August 16, 2017

Virtue

cur-mudg-eon (cur-muj’un), n. [origin unknown] 1. archaic: a crusty, ill-tempered, churlish old man. 2. modern: anyone who hates hypocrisy and pretense and has the temerity to say so; anyone with the habit of pointing out unpleasant facts in an engaging and humorous manner.

“The good people sleep much better at night than the bad people. Of course, the bad people enjoy the waking hours much more.”
— Woody Allen

“Let him who would enjoy a good future waste none of his present.”
— Roger Babson

“Nobody is more dangerous than he who imagines himself pure in heart; for his purity, by definition, is unassailable.”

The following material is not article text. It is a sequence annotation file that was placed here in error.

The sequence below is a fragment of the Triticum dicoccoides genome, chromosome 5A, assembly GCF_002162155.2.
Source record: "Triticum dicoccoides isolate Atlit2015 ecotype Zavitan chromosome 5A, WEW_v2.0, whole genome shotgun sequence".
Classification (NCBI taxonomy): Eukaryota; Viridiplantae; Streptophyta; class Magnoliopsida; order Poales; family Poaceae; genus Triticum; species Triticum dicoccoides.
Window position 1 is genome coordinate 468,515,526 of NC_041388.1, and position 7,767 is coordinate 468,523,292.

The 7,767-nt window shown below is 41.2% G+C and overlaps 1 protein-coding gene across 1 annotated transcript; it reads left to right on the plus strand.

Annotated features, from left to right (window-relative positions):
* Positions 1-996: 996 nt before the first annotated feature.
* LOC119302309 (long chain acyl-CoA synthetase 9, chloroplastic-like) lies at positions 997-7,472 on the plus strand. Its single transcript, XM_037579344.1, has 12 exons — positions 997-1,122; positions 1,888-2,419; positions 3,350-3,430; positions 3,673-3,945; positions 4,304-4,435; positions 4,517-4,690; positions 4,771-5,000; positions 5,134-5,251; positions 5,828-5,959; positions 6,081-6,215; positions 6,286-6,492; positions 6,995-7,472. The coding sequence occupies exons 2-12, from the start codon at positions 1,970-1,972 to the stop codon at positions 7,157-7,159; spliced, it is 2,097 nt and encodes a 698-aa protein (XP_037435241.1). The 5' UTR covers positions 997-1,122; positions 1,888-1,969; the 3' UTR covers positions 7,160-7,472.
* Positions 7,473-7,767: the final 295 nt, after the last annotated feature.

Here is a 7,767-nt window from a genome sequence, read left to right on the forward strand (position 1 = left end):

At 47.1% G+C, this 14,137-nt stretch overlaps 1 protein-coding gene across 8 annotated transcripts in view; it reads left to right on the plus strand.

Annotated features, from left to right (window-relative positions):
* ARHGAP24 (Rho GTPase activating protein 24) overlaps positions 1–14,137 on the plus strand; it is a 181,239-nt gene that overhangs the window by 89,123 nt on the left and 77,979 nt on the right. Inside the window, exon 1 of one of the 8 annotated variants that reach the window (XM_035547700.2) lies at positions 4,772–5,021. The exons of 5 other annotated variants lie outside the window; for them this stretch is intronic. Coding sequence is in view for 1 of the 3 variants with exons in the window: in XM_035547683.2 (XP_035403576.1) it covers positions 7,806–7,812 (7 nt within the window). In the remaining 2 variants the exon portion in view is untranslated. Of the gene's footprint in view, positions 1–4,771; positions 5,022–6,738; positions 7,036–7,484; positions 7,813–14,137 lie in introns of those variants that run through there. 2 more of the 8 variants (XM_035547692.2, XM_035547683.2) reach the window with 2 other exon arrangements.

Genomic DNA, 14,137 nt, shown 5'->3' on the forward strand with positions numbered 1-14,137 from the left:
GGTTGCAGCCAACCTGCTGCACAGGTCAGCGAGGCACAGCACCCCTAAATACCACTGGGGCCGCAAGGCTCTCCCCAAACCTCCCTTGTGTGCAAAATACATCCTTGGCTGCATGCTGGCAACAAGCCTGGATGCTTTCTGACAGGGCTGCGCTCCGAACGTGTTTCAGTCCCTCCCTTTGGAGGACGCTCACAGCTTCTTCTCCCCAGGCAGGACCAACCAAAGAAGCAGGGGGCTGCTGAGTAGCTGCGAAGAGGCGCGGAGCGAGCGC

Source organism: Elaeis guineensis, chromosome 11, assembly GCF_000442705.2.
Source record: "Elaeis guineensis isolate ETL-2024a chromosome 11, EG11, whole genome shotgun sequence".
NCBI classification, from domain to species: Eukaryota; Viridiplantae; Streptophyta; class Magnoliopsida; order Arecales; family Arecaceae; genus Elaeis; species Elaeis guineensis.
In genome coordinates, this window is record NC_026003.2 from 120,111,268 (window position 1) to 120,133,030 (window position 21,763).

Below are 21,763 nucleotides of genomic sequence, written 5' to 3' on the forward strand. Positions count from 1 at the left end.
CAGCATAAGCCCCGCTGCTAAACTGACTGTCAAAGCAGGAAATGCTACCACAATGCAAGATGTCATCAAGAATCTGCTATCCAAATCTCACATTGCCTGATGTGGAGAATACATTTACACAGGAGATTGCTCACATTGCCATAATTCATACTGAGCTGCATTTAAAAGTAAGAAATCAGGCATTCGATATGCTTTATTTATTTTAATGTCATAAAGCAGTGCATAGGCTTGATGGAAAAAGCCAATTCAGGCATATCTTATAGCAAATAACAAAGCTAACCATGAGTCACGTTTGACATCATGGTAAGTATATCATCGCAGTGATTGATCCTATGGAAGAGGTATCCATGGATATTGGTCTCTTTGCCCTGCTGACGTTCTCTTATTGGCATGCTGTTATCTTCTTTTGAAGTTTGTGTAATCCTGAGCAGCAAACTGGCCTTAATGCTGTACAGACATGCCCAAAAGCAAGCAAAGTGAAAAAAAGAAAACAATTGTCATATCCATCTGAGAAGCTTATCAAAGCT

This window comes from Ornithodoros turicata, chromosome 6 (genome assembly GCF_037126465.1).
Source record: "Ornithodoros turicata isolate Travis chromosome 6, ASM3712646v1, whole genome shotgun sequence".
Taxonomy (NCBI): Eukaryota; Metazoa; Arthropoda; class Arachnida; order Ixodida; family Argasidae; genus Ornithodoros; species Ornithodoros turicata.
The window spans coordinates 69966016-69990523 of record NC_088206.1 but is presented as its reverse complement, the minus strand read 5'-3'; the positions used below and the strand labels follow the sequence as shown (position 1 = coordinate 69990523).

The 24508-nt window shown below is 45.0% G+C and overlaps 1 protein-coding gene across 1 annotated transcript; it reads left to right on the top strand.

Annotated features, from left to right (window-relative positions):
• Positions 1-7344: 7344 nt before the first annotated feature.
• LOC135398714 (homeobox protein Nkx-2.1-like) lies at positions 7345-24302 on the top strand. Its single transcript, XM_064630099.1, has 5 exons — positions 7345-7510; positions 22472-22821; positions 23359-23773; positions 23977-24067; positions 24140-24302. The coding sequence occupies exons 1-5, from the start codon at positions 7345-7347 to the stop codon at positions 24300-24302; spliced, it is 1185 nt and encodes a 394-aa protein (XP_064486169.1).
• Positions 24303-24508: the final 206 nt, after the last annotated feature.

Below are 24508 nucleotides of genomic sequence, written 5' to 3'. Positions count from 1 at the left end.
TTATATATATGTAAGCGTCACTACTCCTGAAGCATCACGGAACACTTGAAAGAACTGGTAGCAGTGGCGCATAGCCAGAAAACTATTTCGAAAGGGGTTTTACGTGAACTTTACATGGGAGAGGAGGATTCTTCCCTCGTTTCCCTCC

— James Baldwin

“Every man knows his follies and often they are the most interesting thing he has got.”
— Josh Billings

“I believe in getting into hot water; it keeps you clean.”
— G. K. Chesterton

“Repentance is not so much remorse for what we have done as the fear of the consequences.”
— Francois de La Rouchefoucauld

“I prefer the wicked rather than the foolish. The wicked sometimes rest.”
— Alexandre Dumas Pere

“I hate mankind, for I think myself to be one of them, and I know how bad I am.”
— Samuel Johnson

“The unfortunate thing about this world is that the good habits are much easier to give up than the bad ones.”
— W. Somerset Maugham

“The wages of sin are death, but by the time taxes are taken out, it’s just sort of a tired feeling.”
— Paula Poundstone

“Moderation is a fatal thing. Nothing succeeds like excess.”
— Oscar Wilde

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